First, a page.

The shop had the same aroma as his book – wood smoke, cobwebs and candle wax. Leaving Marjorie to the almanac, he was wandering down an aisle when he thought he heard something. It sounded like voices whispering, and it seemed to be coming from behind a black velvet curtain to one side of the counter. Archie leaned in closer. There it was again!

Archie peered behind the curtain. ‘Hello?’ he said. ‘Is there someone there?’

‘What’s that, dear?’ Marjorie Gudge said, noticing him for the first time.

‘I thought I heard something,’ he mumbled. ‘Never mind.’

‘Right then, what can I do for you?’

‘Er, I was told to bring this book here,’ Archie said, proudly producing his book.

‘Put it there with the other new arrivals,’ she said, indicating a cardboard box on the counter.

She slid the ledger across the counter. ‘Write down your details and Mr Screech will be in touch. Now I’d better get these down to the workshop,’ she added, picking up a pile of books.

Archie reluctantly put his book in the box just as Marjorie Gudge dropped what she’d just picked up.

‘Let me help you,’ said Archie, bending down.

‘They’ve got to go downstairs to be mended,’ Marjorie said.

‘I can carry them if you want?’ Archie offered.

‘That’s very kind, dear,’ she replied. ‘It’s nice to meet a kind customer for a change.’ She tugged the velvet curtain to one side, and bustled through the opening.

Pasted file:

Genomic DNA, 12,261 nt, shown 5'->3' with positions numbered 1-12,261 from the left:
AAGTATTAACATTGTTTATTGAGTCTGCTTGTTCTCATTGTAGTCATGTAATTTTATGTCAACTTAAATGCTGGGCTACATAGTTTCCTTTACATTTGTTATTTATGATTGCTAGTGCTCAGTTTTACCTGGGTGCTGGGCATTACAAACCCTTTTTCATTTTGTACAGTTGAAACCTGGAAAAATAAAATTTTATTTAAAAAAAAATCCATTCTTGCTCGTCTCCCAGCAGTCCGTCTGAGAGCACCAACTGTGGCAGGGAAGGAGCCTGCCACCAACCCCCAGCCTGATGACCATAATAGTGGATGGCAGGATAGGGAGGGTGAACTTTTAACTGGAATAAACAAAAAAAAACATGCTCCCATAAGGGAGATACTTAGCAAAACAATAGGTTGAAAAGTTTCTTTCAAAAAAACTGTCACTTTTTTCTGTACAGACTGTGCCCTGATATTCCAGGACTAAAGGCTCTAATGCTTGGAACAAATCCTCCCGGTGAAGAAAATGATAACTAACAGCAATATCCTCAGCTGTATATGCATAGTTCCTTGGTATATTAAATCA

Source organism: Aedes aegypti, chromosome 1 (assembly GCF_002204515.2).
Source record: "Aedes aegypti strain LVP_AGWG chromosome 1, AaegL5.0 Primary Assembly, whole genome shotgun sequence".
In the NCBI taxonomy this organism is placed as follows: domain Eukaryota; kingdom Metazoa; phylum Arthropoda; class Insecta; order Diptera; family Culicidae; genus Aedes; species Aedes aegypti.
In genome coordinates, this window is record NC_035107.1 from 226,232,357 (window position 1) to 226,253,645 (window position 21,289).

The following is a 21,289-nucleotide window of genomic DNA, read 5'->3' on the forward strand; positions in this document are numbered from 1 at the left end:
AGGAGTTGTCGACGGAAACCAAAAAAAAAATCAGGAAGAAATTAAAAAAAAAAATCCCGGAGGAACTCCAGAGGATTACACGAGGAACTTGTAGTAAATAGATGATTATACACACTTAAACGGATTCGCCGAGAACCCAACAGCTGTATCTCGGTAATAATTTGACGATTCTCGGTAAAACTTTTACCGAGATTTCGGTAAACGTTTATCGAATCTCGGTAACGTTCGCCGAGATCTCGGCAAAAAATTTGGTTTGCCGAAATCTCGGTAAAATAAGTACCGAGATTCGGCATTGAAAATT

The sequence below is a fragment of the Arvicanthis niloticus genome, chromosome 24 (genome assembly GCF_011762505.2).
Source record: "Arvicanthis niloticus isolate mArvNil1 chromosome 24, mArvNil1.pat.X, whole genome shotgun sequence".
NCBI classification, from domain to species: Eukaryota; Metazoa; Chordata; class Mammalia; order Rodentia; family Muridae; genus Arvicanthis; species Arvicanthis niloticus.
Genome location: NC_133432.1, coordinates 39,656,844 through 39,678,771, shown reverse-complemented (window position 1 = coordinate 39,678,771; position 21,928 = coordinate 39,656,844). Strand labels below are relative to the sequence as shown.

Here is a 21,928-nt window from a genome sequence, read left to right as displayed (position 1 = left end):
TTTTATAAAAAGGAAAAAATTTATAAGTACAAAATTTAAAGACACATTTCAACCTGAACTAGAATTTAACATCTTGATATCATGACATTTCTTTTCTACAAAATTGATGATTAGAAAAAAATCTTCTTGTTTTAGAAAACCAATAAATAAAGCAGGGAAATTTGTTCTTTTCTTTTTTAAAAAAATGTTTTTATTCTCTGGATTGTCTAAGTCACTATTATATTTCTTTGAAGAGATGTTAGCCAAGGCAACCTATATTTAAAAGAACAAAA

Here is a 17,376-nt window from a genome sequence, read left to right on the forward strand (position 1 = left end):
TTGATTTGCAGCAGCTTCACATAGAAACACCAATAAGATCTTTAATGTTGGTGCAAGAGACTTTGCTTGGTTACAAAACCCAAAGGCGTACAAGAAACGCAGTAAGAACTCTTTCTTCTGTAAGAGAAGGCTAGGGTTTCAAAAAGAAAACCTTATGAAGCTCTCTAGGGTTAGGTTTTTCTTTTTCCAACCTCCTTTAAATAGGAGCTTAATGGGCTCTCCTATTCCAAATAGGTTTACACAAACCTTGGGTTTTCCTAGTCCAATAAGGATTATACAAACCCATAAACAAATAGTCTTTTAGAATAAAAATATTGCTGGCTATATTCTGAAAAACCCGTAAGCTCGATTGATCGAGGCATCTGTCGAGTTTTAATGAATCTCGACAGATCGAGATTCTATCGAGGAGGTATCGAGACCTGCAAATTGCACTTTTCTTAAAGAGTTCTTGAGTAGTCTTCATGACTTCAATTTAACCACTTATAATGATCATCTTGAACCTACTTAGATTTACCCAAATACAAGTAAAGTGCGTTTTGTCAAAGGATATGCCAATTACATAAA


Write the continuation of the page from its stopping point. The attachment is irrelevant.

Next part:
‘This way,’ she called over her shoulder.

Archie scooped up as many of the tatty books as he could carry and followed Marjorie down a dark passage lit by flickering candlelight. Her ringlets cast bobbing shadows on the wall.

When they reached the end of the passage, Marjorie took a lantern from a shelf and balanced it on top of the pile of books in his arms.

‘Careful,’ she cautioned, pointing to a long spiral
staircase leading downwards. ‘It’s a bit steep.’

‘Thanks,’ Archie said, peering around the lantern and down the stairs.

‘Take the books to Old Zeb – third door on the right,’ she said, giving him a meaningful look. ‘Remember that – it’s important. You don’t want to be getting lost down there.’

‘Third door on the right,’ Archie repeated. ‘Old Zeb. Got it.’

At the bottom of the stairs, Archie found himself in another long and even dimmer corridor. The air smelled earthy and damp, and by the light of his lantern he could see three tall, arched
Gothic-style
doors like the ones he’d expect to find in a castle. Each door was a different colour. The first door was green. The second door was blue. The third door was red. Outside each door a flaming torch was set in an iron bracket mounted on the wall, giving off the pungent aroma of burning asphalt.

Archie was beginning to have second thoughts. He felt butterflies in his stomach and his mouth was dry but his curiosity was increasing with every step. He wondered where Marjorie Gudge was sending him.

‘The third door,’ he said to himself under his breath. He began to count as he passed them. ‘One, two …’ He was about to move down the
corridor when he thought he heard a deep cracking noise, like ice breaking on a frozen lake. It seemed to be coming from behind the blue door. The air gusting from under the door felt like an arctic chill, but when he put his ear to it there was only silence.

Archie quickly walked on. The third door was slightly ajar. Archie eased it open with his elbow. ‘Uh … Old Zeb?’ he called.

‘Yeeees?’ said a wheezy, high-pitched voice.